Ethereum has shifted from a Proof-of-Work network to Proof-of-Stake. In today’s article, we dive into the different ways to use your Ethereum after the merge.
The long-awaited Ethereum merge finally happened. After years of preparation, Ethereum developers were able to pull off the unthinkable. Ethereum has shifted from a Proof-of-Work network to Proof-of-Stake. In today’s article, CoinMarketCap Academy dives into the different ways to use your Ethereum after the merge.
To explain it in the simplest terms, the merge took place when Ethereum developers joined the original (mainnet) execution layer of Ethereum with its new Proof-of-Stake consensus layer, the Beacon Chain. After the merge, the Ethereum chain no longer needs miners to secure the chain: it uses staked Ethereum instead. This upgrade is a significant step forward in realizing more scalability, security and sustainability. The merge reduced Ethereum’s energy consumption by 99%.
The upgrade has also allowed for new ways of using your ETH, and ways of generating income with ETH that would otherwise idly sit in a wallet. These ways all revolve around staking; a process where tokens are used to validate transactions in return for rewards or yield. There are many ways of staking Ethereum. Let’s dive into these ways of staking, and their pros and cons!
Easy Ways to Use Your ETH After the Merge
The easiest way to put your Ethereum to work is by staking it on a centralized exchange. Most major crypto exchanges offer Ethereum staking in one way or another, starting with as little as 0.01 ETH. This approach is perfect for novice investors that do not know their way around the blockchain, or investors that feel more comfortable leaving their tokens in the hands of a centralized entity.
Advanced Ways to Use Your ETH After the Merge
Developers and other tech savvy Ethereum fans will tell you that running your own node is the only true way of staking your Ethereum. By running your own node, you will become one of the validators on the blockchain, contributing to the decentralization and network health of Ethereum.
To become one of these validators, you will need to invest quite heavily. First, the node requires 32 Ethereum to operate. This Ethereum cannot be withdrawn until the Shanghai upgrade, which is only scheduled for 2023.
Moreover, the node will require a beefy hardware setup. Being a validator involves storing blockchain data and processing transactions on the blockchain 24 hours a day, so you will need a powerful computer and reliable internet connection. Do not try to run a node with a wonky setup, as you will get punished or even ejected from the network if the setup fails. For many, the investment in running a single node can outweigh the benefits of it.
On the positive side, running a node allows you to keep full control of your private keys and coins. It boosts the decentralization of the blockchain as well, as the only one who controls the node is you.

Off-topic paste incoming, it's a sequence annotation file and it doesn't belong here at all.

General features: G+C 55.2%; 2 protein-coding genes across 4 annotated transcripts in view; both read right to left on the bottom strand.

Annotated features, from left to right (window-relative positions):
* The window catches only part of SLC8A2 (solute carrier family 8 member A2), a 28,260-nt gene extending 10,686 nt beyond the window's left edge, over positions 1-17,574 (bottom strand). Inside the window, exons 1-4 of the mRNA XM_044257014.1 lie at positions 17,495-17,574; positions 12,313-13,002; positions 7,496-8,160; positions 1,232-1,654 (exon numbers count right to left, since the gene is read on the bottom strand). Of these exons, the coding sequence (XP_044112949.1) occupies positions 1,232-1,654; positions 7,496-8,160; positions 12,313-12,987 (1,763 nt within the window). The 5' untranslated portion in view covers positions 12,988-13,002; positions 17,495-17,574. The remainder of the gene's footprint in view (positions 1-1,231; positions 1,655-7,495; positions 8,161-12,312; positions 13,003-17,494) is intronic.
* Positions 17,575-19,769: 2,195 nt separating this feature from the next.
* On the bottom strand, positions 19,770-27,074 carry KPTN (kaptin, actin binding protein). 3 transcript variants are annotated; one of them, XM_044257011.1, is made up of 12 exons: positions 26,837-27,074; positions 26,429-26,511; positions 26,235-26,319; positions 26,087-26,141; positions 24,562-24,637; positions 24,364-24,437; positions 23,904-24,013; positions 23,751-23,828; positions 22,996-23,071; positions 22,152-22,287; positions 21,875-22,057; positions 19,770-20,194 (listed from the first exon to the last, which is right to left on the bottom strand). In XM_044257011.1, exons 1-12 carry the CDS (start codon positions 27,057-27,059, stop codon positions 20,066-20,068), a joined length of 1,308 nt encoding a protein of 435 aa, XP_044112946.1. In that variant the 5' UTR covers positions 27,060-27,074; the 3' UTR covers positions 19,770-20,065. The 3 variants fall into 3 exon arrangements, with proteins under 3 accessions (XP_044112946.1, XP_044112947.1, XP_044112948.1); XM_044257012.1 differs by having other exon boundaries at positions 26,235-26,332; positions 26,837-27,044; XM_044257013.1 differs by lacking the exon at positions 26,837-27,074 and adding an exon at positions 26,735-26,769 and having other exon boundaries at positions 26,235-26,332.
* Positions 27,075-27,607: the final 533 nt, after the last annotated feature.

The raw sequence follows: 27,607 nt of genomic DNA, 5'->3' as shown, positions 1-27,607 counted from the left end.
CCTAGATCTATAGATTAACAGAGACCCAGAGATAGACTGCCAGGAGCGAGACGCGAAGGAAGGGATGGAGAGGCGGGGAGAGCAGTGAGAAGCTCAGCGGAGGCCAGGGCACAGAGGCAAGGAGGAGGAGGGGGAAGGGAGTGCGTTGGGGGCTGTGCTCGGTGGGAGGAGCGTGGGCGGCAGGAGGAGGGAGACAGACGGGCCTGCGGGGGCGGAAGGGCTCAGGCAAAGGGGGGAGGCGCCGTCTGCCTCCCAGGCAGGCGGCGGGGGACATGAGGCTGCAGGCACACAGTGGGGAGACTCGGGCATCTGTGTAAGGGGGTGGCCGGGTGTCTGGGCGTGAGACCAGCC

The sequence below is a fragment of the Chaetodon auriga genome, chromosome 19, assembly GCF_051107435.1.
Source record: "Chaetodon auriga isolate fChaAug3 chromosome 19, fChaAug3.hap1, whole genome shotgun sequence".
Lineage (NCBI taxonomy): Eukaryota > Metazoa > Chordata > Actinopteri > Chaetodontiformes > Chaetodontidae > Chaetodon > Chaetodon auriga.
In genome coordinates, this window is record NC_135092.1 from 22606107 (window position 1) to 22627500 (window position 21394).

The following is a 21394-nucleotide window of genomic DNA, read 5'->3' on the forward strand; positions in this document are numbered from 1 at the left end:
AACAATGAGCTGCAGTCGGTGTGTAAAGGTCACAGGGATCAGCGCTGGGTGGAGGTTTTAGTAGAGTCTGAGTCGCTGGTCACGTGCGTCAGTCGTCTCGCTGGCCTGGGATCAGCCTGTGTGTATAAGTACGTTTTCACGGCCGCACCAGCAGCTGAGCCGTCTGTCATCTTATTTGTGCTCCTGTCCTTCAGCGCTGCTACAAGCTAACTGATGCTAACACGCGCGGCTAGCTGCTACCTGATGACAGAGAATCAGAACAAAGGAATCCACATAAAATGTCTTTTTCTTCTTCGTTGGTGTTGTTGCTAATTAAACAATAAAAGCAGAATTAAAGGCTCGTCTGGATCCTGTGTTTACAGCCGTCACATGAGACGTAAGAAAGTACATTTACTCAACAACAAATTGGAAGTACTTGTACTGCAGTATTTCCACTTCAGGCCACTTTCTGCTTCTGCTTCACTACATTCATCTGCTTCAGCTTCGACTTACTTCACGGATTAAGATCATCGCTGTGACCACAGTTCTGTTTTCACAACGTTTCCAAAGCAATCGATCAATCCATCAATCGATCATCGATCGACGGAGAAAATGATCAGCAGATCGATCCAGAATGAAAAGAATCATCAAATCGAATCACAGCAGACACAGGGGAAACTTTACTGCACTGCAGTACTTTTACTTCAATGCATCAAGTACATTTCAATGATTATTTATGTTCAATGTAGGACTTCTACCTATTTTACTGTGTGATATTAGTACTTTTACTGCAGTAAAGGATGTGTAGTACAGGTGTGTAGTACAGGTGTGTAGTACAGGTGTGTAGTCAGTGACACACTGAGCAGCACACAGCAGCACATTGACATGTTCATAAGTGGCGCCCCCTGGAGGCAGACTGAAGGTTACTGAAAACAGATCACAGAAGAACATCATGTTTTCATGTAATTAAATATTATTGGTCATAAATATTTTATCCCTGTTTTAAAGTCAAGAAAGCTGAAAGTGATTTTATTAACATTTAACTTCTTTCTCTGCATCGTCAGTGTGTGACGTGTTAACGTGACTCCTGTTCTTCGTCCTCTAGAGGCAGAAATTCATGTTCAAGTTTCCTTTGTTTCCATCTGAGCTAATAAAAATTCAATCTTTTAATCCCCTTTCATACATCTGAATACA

Intermediate Ways to Use Your ETH After the Merge
Okay, perhaps self-hosting a full node is a bit too much. Luckily, there are plenty of options in between CEX-staking and operating a full node.
For starters, you can outsource the technical part of running a node to companies like Blox, Stakewise Solo and Allnode. You still need 32 ETH to run the node, but operating it is handled by the third party. In exchange for your validator keys and monthly fees for node operation, you will not have to worry about any hardware setup and maintenance.
This method of running a node still results in a long lock-up of your funds. As we discussed, withdrawing your ETH from staking will not be possible until 2023 (which is still a prediction). Staking, as it stands, is a one-way street. At least, if you want to run a full node.
Liquid staking solutions allow you to stake your ETH without being stuck in the protocol until the Shanghai upgrade rolls out. Liquid staking services such as Lido or Rocket Pool give you a “staked ETH” token in return for the Ethereum you put up for staking. This token can be traded for regular ETH, used as collateral or even sold for fiat, while the real ETH continues to return staking income.
On top of the flexibility, most liquid staking solutions offer another benefit: staking pools. These pools make it so that you do not have to put up the full 32 Ethereum needed to run a validator. The protocol will combine your stake with the stake of others until a full node can be made.
The advantage of this is obvious: you can start staking with any amount of Ethereum you feel comfortable with, while still enjoying the benefits of running a validator. Rather than having to put up close to $42,000 (at time of writing), you can use as little or as much ETH as you want.
On top of this, the stake is usually non-custodial, meaning that you get to keep control of your private keys. Finally, as with third-party full nodes, the staking protocol will take care of all the hardware setup and maintenance for you, in exchange for a fee.
There are many ways of putting your Ethereum to work, whether on centralized exchanges, decentralized platforms, or by doing it all on your own.
Although these platforms have strong track records, and handle your staked Ethereum with care, it is important to be mindful of third-party risk. Since validator keys are handed over to the third party, there is a non-zero possibility of being hacked, or becoming a target of malicious actions.
Take your time to do your research when you consider staking. In particular, the decision to enter non-liquid versions of staking should not be taken lightly, as you cannot undo this decision until later next year at the earliest.
Whatever you decide to do with your Ethereum, we wish you the best yields!
Writer’s Disclaimer: This article is based on my limited knowledge and experience. It has been written for educational purposes. It should not be construed as advice in any shape or form. Please do your own research.